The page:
Now on their third album, Leeds’ Post War Glamour Girls continue to purvey their own uncompromising brand of jagged post-punk on ‘Swan Songs’. The band display the same inordinate amount of workmanship and passion in their craft, even if little has changed from their previous work.
There is a slight progression, as much of this album opts for a more refined, subdued songwriting approach, with the eerie acoustic guitars on ‘Gull Rips A Worm’ and the slow build of ‘Organ Donor’. ‘Golden Time’ fully explores darker textures, becoming especially haunting when creepy synths are added about three-quarters of the way into the track.
But when they want to be, PWGG are still pleasantly bombastic, as opener ‘Guiding Light’ combines an upbeat tone, noisy guitars and vocalist James Smith’s best Ian Curtis impression to create something that’s slightly more than the sum of its parts. ‘Pollyanna Cowgirl’ is an album highlight that strikingly pairs an icy, gothic atmosphere with a sing-along hook ripped straight from the ’80s and works remarkably well.
Swan Songs by Post War Glamour Girls
The excellent vocal dynamic between Smith and Alice Scott is on full display on ‘Chipper’ and ‘Welfare by Prozac’, although this characteristic isn’t as prominent as it was on the band’s other releases, which is a shame. The uninteresting ballad ‘Sea of Rains’ is another one of the album’s few missteps.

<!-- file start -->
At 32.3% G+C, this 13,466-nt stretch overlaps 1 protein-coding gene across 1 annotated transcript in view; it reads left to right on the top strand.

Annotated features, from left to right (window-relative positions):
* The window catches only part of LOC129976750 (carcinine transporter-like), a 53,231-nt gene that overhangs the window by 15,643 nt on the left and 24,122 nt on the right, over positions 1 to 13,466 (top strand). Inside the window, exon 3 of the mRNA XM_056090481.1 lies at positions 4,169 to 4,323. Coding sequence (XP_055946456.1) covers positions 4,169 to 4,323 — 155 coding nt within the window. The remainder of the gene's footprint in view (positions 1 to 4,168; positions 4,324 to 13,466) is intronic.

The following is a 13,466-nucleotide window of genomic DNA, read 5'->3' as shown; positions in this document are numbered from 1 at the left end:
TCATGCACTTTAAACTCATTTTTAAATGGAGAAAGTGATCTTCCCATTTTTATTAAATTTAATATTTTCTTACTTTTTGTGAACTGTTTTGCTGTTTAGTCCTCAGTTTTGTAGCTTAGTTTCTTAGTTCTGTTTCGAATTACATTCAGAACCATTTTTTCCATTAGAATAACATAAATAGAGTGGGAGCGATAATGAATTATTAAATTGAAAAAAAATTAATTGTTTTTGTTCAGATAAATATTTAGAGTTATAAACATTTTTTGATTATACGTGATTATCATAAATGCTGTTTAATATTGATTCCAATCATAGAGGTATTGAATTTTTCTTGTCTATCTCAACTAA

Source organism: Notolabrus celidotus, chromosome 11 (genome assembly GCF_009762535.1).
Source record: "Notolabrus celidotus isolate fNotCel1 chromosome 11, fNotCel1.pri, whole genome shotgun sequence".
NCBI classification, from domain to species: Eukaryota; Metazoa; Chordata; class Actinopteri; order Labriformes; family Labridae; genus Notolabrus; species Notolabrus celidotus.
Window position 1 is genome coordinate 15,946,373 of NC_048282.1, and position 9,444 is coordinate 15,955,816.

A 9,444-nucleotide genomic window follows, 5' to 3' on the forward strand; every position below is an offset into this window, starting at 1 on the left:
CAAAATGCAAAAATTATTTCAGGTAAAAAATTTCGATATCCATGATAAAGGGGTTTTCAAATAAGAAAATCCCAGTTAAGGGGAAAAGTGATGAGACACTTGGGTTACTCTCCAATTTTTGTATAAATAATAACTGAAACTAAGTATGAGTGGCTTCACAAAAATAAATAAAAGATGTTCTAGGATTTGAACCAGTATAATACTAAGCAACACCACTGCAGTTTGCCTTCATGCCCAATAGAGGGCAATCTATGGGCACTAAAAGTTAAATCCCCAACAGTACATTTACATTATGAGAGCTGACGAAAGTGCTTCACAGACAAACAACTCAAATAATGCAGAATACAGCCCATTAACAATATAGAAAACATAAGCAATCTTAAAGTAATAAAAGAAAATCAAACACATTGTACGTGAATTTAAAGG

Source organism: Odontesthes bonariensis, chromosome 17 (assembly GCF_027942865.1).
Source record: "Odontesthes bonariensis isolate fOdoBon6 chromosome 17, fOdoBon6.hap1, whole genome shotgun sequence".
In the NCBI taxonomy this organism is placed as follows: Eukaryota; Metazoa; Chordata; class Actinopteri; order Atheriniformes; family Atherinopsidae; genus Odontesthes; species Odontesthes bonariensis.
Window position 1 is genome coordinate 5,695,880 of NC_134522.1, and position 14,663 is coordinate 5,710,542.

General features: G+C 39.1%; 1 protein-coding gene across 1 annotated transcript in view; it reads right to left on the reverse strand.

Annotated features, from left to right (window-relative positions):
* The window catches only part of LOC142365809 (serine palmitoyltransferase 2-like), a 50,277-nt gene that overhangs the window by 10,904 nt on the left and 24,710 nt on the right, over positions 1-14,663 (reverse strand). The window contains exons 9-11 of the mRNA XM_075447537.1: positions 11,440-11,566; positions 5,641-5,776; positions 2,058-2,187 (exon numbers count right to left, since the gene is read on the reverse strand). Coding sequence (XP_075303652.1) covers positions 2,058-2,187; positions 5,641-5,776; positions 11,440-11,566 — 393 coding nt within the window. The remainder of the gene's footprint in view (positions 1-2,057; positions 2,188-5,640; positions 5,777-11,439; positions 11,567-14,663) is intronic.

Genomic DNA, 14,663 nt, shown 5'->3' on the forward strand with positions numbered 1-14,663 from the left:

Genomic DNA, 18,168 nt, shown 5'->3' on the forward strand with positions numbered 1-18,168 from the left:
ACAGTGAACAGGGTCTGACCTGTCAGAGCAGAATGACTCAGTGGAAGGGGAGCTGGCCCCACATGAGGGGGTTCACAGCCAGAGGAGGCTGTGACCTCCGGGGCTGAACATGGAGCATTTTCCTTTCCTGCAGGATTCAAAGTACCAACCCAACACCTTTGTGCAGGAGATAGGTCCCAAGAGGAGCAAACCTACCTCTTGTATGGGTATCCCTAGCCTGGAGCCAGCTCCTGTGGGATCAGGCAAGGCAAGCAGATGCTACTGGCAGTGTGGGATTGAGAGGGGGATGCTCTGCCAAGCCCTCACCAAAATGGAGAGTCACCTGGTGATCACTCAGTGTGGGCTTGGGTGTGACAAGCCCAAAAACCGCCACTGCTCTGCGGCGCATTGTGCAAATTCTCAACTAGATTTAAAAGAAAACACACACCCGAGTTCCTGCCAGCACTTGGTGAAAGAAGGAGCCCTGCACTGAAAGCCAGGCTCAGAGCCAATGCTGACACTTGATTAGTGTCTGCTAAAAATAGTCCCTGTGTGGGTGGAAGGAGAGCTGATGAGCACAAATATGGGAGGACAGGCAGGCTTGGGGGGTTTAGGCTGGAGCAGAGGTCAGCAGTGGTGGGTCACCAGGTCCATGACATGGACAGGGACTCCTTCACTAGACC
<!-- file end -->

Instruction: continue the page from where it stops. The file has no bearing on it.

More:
‘Swan Songs’ ends on the sprawling, multi-faceted ‘Divine Decline’, which develops the spoken word elements introduced on ‘Pink Fur’’s ‘Brat’ , as well as highlighting Smith’s impressive crooning voice, offering a break from harsher tones found throughout. While its bleak lyricism and apocalyptic atmosphere end the album on a remarkably depressing note.
‘Swan Songs’ isn’t PWGG’s best work, but it shows the band continuing to charge down the path they carved out initially with ‘Pink Fur’, and is another great showcase of their talent.
‘Swan Songs’ by Post War Glamour Girls is released on 21st April on Hide & Seek.
Post War Glamour Girls links: Website|Facebook|Twitter|Soundcloud
Words by Alan Cunningham (@funeral_polis)